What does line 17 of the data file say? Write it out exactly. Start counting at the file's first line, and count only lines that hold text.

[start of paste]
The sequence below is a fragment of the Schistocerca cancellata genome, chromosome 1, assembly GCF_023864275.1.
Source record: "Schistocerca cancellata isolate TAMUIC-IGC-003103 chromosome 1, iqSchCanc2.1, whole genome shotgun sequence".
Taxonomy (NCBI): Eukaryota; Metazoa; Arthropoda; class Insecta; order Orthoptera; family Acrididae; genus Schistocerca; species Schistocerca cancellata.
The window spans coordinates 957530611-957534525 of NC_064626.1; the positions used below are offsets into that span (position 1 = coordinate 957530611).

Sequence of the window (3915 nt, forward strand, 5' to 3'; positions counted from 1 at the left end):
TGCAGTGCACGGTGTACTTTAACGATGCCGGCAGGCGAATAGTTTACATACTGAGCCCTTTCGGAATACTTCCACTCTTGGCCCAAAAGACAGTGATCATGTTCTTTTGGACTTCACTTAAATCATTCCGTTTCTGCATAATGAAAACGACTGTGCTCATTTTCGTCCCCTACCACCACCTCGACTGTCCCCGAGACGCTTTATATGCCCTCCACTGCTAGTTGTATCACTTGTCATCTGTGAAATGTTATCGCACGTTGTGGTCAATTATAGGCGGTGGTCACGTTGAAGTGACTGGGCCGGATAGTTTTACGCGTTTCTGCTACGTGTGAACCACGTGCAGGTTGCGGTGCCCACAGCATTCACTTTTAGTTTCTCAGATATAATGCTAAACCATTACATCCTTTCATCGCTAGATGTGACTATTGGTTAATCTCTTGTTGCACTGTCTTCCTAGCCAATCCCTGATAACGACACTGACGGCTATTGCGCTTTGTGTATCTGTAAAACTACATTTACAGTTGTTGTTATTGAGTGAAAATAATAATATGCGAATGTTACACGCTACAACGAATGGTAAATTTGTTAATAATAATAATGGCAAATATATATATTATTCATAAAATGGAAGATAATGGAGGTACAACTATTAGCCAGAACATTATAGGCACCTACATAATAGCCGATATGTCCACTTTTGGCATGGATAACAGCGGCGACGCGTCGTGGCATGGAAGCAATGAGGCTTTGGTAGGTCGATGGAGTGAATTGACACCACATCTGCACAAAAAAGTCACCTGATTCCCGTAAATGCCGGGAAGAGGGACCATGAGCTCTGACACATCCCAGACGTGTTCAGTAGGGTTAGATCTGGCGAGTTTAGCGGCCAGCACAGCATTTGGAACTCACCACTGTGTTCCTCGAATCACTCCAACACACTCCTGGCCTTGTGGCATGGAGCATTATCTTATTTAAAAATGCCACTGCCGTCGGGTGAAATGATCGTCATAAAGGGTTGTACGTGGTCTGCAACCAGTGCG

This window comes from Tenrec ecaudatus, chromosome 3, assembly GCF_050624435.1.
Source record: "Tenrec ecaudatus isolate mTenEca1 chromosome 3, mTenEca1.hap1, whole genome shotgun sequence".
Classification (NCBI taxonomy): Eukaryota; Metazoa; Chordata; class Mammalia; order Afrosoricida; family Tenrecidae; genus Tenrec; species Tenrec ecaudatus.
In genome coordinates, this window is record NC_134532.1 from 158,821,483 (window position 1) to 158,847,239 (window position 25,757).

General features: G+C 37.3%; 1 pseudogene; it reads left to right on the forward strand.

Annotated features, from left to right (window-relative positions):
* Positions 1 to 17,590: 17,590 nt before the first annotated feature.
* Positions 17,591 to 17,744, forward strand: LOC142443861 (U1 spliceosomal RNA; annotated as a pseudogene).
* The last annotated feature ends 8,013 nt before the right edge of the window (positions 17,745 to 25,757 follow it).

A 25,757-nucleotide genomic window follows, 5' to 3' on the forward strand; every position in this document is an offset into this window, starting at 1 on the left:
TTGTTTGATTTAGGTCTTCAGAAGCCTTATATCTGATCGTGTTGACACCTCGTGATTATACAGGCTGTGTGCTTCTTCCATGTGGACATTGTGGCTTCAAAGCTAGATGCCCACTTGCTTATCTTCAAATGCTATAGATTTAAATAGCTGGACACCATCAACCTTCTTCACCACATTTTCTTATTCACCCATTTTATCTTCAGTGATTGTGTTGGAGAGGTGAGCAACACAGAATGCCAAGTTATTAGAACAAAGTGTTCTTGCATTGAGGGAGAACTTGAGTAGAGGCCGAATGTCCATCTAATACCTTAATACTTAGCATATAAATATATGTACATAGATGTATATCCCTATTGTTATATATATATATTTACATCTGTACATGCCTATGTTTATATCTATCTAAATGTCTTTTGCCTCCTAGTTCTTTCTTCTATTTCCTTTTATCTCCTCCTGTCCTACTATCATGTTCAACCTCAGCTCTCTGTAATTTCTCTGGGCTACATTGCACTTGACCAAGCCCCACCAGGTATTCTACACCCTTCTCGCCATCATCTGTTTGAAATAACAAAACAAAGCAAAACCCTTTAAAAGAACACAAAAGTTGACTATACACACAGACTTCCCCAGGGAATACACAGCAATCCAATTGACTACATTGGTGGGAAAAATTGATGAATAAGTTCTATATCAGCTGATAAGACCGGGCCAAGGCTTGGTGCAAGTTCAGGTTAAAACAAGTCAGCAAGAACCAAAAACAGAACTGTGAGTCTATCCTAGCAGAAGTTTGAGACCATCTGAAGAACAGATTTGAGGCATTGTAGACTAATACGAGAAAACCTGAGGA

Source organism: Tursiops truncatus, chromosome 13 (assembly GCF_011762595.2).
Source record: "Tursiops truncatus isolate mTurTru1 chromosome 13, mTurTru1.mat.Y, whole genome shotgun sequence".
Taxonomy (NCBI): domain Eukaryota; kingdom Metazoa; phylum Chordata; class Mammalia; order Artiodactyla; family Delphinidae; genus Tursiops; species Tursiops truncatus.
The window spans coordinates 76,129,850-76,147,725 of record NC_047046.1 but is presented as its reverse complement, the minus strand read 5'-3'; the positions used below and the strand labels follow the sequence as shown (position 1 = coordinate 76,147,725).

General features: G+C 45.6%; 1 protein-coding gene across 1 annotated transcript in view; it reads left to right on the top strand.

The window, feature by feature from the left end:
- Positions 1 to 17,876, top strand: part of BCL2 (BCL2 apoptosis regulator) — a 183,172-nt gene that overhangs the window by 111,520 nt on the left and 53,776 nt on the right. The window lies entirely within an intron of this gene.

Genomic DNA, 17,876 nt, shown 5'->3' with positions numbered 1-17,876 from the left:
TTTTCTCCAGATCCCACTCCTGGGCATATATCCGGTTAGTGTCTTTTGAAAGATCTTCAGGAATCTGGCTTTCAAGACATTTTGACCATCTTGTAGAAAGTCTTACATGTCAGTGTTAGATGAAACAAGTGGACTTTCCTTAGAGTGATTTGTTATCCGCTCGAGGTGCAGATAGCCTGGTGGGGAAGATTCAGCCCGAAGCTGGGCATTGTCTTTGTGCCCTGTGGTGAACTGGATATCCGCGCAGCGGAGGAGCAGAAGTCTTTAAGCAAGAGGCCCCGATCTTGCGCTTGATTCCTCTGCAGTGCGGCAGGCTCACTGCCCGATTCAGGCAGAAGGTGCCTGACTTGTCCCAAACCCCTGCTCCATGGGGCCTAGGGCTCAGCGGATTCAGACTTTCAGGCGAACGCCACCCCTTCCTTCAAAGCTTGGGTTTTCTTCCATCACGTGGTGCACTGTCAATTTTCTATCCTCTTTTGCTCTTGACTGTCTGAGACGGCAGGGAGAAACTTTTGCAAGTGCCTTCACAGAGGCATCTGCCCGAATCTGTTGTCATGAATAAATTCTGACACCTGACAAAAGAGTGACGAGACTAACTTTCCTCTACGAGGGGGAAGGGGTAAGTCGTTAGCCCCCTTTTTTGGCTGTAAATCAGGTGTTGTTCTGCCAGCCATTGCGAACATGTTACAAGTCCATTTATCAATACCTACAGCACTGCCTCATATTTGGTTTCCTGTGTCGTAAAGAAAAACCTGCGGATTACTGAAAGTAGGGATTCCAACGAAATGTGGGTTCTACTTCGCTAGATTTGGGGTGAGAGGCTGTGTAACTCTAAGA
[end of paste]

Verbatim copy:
TTGTTTGATTTAGGTCTTCAGAAGCCTTATATCTGATCGTGTTGACACCTCGTGATTATACAGGCTGTGTGCTTCTTCCATGTGGACATTGTGGCTTCAAAGCTAGATGCCCACTTGCTTATCTTCAAATGCTATAGATTTAAATAGCTGGACACCATCAACCTTCTTCACCACATTTTCTTATTCACCCATTTTATCTTCAGTGATTGTGTTGGAGAGGTGAGCAACACAGAATGCCAAGTTATTAGAACAAAGTGTTCTTGCATTGAGGGAGAACTTGAGTAGAGGCCGAATGTCCATCTAATACCTTAATACTTAGCATATAAATATATGTACATAGATGTATATCCCTATTGTTATATATATATATTTACATCTGTACATGCCTATGTTTATATCTATCTAAATGTCTTTTGCCTCCTAGTTCTTTCTTCTATTTCCTTTTATCTCCTCCTGTCCTACTATCATGTTCAACCTCAGCTCTCTGTAATTTCTCTGGGCTACATTGCACTTGACCAAGCCCCACCAGGTATTCTACACCCTTCTCGCCATCATCTGTTTGAAATAACAAAACAAAGCAAAACCCTTTAAAAGAACACAAAAGTTGACTATACACACAGACTTCCCCAGGGAATACACAGCAATCCAATTGACTACATTGGTGGGAAAAATTGATGAATAAGTTCTATATCAGCTGATAAGACCGGGCCAAGGCTTGGTGCAAGTTCAGGTTAAAACAAGTCAGCAAGAACCAAAAACAGAACTGTGAGTCTATCCTAGCAGAAGTTTGAGACCATCTGAAGAACAGATTTGAGGCATTGTAGACTAATACGAGAAAACCTGAGGA